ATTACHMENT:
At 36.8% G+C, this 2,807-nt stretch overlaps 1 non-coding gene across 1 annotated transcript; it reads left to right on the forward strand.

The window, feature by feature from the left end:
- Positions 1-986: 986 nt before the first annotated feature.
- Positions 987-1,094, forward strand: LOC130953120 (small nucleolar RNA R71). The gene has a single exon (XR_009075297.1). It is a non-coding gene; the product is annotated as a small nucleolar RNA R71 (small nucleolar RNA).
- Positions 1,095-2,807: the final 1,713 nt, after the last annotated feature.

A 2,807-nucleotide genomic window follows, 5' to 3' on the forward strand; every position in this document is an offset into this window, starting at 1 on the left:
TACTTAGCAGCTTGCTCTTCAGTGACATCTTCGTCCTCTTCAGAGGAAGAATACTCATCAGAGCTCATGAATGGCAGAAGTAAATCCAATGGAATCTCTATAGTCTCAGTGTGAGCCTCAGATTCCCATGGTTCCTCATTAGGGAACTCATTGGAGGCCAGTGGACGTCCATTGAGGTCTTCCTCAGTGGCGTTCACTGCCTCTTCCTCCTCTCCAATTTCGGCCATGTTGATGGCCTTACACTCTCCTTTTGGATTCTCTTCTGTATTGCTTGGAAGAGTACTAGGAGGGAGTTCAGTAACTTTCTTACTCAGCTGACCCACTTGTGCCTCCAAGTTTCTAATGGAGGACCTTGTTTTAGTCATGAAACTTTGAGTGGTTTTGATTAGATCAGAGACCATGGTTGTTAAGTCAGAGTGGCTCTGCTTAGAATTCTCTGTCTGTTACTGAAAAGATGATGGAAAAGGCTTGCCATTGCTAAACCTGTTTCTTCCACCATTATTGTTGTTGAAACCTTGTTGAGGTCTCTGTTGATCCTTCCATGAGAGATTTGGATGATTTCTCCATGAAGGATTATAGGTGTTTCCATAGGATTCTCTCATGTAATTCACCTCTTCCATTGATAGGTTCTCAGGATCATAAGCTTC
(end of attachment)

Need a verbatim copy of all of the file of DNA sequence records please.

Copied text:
At 36.8% G+C, this 2,807-nt stretch overlaps 1 non-coding gene across 1 annotated transcript; it reads left to right on the forward strand.

The window, feature by feature from the left end:
- Positions 1-986: 986 nt before the first annotated feature.
- Positions 987-1,094, forward strand: LOC130953120 (small nucleolar RNA R71). The gene has a single exon (XR_009075297.1). It is a non-coding gene; the product is annotated as a small nucleolar RNA R71 (small nucleolar RNA).
- Positions 1,095-2,807: the final 1,713 nt, after the last annotated feature.

A 2,807-nucleotide genomic window follows, 5' to 3' on the forward strand; every position in this document is an offset into this window, starting at 1 on the left:
TACTTAGCAGCTTGCTCTTCAGTGACATCTTCGTCCTCTTCAGAGGAAGAATACTCATCAGAGCTCATGAATGGCAGAAGTAAATCCAATGGAATCTCTATAGTCTCAGTGTGAGCCTCAGATTCCCATGGTTCCTCATTAGGGAACTCATTGGAGGCCAGTGGACGTCCATTGAGGTCTTCCTCAGTGGCGTTCACTGCCTCTTCCTCCTCTCCAATTTCGGCCATGTTGATGGCCTTACACTCTCCTTTTGGATTCTCTTCTGTATTGCTTGGAAGAGTACTAGGAGGGAGTTCAGTAACTTTCTTACTCAGCTGACCCACTTGTGCCTCCAAGTTTCTAATGGAGGACCTTGTTTTAGTCATGAAACTTTGAGTGGTTTTGATTAGATCAGAGACCATGGTTGTTAAGTCAGAGTGGCTCTGCTTAGAATTCTCTGTCTGTTACTGAAAAGATGATGGAAAAGGCTTGCCATTGCTAAACCTGTTTCTTCCACCATTATTGTTGTTGAAACCTTGTTGAGGTCTCTGTTGATCCTTCCATGAGAGATTTGGATGATTTCTCCATGAAGGATTATAGGTGTTTCCATAGGATTCTCTCATGTAATTCACCTCTTCCATTGATAGGTTCTCAGGATCATAAGCTTC